• Fallback strategies: Have a fallback or emergency plan in case a critical service fails after the key rotation. This might include temporary measures or quick rollback procedures.

In summary, the remediation process involves identifying potential misuse, carefully rotating the key, and ensuring minimal disruption to services. Being proactive and having a well-documented process can greatly reduce the risks associated with a compromised API key.

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What about other secrets?

GitGuardian helps developers keep 350+ types of secrets out of source code. GitGuardian’s automated secrets detection and remediation solution secure every step of the development lifecycle, from code to cloud:

  • On developer workstations with git hooks (pre-commit and pre-push);
  • On code sharing platforms like GitHub, GitLab, and Bitbucket;
  • In CI environments (Circle CI, Travis CI, Jenkins CI, GitHub Actions, and many more);
  • In Docker images.

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Environment Variables
Environment Variables
Environment Variables

charge

nullable string

For card errors, the ID of the failed charge.

payment_method_type

nullable string

If the error is specific to the type of payment method, the payment method type that had a problem. This field is only populated for invoice-related errors.

doc_url

nullable string

A URL to more information about the error code reported.

request_log_url

nullable string

A URL to the request log entry in your dashboard.

charge

nullable string

If the error is specific to the type of payment method, the payment method type that had a problem. This field is only populated for invoice-related errors.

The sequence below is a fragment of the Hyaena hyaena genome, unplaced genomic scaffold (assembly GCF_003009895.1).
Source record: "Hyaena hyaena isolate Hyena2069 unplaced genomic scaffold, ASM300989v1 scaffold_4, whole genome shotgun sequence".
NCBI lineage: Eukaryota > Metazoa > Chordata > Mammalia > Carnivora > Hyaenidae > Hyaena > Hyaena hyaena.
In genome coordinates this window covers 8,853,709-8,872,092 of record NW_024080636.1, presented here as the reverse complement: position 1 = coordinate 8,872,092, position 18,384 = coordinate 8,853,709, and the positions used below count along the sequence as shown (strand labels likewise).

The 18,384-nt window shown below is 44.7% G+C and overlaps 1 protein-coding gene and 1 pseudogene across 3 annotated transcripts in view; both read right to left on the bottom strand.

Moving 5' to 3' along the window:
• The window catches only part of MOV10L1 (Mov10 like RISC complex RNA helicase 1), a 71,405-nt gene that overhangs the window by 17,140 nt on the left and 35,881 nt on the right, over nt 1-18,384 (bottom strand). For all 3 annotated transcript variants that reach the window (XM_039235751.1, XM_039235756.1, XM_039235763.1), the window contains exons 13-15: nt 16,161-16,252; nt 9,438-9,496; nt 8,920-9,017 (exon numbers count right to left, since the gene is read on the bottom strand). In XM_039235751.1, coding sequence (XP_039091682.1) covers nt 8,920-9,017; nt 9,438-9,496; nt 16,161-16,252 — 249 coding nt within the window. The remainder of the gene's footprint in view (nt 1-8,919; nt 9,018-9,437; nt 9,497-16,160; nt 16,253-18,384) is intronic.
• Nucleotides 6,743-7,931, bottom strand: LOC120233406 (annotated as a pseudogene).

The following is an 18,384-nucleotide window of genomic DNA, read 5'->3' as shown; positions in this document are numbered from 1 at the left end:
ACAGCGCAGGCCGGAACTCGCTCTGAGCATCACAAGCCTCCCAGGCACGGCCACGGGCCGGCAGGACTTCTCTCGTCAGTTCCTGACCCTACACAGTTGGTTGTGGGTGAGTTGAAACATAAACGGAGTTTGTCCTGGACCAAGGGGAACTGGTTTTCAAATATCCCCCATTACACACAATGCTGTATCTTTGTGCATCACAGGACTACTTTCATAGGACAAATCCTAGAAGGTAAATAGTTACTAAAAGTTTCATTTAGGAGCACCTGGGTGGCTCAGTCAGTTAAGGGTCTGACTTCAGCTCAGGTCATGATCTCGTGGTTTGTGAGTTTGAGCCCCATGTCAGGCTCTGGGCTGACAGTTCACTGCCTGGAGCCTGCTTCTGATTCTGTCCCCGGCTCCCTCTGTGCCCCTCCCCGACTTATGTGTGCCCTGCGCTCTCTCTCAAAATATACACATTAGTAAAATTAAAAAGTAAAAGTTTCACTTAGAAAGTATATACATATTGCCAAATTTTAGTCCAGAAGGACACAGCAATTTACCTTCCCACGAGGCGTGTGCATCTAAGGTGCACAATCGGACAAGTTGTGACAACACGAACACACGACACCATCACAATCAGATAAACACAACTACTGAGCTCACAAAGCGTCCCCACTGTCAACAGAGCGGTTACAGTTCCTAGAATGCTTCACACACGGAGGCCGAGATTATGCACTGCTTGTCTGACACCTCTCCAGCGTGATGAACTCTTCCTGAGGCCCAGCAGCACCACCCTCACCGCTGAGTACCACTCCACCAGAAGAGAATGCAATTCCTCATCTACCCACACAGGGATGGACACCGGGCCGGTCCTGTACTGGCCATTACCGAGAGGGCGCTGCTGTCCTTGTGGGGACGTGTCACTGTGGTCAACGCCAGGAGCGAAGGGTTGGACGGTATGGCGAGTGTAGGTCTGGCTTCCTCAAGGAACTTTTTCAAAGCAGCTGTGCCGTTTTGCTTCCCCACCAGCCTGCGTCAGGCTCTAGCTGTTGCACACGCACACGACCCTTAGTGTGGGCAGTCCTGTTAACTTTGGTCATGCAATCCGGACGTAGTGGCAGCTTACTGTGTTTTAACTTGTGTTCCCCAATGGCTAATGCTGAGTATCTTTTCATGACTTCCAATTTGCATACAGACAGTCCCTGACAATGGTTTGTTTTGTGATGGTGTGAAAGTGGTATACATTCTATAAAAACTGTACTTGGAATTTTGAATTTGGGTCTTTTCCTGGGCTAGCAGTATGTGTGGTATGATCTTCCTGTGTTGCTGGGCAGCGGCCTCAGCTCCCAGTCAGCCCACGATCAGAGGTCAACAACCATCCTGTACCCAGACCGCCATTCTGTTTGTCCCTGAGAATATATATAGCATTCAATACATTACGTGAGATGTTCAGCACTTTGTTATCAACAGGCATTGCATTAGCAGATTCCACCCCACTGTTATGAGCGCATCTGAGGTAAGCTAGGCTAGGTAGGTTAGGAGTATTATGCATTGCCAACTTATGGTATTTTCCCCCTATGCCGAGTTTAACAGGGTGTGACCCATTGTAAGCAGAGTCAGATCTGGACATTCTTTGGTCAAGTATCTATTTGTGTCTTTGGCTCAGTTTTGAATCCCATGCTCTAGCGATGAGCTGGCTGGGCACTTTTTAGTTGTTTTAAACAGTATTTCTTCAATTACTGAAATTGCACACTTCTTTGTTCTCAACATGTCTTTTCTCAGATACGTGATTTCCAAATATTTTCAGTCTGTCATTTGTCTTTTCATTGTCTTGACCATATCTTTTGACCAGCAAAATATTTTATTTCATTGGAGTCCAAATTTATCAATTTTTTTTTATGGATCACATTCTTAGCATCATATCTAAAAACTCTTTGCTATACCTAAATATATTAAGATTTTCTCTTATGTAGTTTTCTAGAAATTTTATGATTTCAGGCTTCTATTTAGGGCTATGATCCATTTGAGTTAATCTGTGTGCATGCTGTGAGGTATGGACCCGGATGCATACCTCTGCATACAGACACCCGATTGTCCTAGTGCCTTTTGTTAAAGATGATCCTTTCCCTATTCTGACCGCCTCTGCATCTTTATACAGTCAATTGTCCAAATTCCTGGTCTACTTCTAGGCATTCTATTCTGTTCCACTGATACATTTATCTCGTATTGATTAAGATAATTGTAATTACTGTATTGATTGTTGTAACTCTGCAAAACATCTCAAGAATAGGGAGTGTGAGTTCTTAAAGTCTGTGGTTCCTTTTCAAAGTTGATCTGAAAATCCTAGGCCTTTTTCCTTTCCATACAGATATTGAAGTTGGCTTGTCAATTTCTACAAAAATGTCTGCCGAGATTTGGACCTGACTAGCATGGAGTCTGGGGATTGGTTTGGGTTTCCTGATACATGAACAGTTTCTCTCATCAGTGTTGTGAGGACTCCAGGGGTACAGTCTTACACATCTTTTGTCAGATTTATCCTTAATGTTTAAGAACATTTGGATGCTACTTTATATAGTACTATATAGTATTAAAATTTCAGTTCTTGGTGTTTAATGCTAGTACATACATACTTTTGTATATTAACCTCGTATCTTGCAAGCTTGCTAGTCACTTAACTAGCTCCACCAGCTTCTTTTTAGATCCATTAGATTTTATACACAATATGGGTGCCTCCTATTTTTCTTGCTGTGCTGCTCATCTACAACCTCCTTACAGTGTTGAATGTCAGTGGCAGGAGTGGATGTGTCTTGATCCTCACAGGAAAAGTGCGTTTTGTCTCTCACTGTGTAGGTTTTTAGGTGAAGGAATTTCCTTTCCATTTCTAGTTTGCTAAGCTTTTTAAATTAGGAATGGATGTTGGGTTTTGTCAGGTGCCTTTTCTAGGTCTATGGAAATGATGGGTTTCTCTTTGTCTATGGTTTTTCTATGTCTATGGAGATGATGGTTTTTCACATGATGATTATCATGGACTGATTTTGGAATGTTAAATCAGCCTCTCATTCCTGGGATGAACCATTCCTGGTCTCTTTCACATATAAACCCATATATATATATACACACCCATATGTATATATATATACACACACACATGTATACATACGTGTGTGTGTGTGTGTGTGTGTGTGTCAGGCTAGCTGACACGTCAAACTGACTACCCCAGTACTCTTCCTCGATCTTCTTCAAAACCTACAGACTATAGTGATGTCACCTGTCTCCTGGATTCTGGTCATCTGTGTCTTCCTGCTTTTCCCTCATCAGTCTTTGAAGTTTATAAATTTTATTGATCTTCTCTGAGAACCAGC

Hide
Show
child attributes

type

enum

For some errors that could be handled programmatically, a short string indicating the error code reported.

charge

nullable string

If the error is specific to the type of payment method, the payment method type that had a problem. This field is only populated for invoice-related errors.

Hide
Show
child attributes

type

enum

For some errors that could be handled programmatically, a short string indicating the error code reported.

payment_intent

nullable object

The PaymentIntent object for errors returned on a request involving a PaymentIntent.

setup_intent

nullable object

The SetupIntent object for errors returned on a request involving a SetupIntent.

Hide
Show
child attributes

type

enum

For some errors that could be handled programmatically, a short string indicating the error code reported.

Hide
Show
child attributes

type

enum

For some errors that could be handled programmatically, a short string indicating the error code reported.

CLIENT LIBRARIES

$ gem install stripe
$ pip install stripe
$ composer require stripe/stripe-php
MAVEN
<dependency>
  <groupId>com.stripe</groupId>
  <artifactId>stripe-java</artifactId>
  <version>24.16.0</version>
</dependency>

GRADLE
compile "com.stripe:stripe-java:24.16.0"
$ npm install --save stripe
$ go get github.com/stripe/stripe-go/v76
$ nuget install Stripe.net
SHOW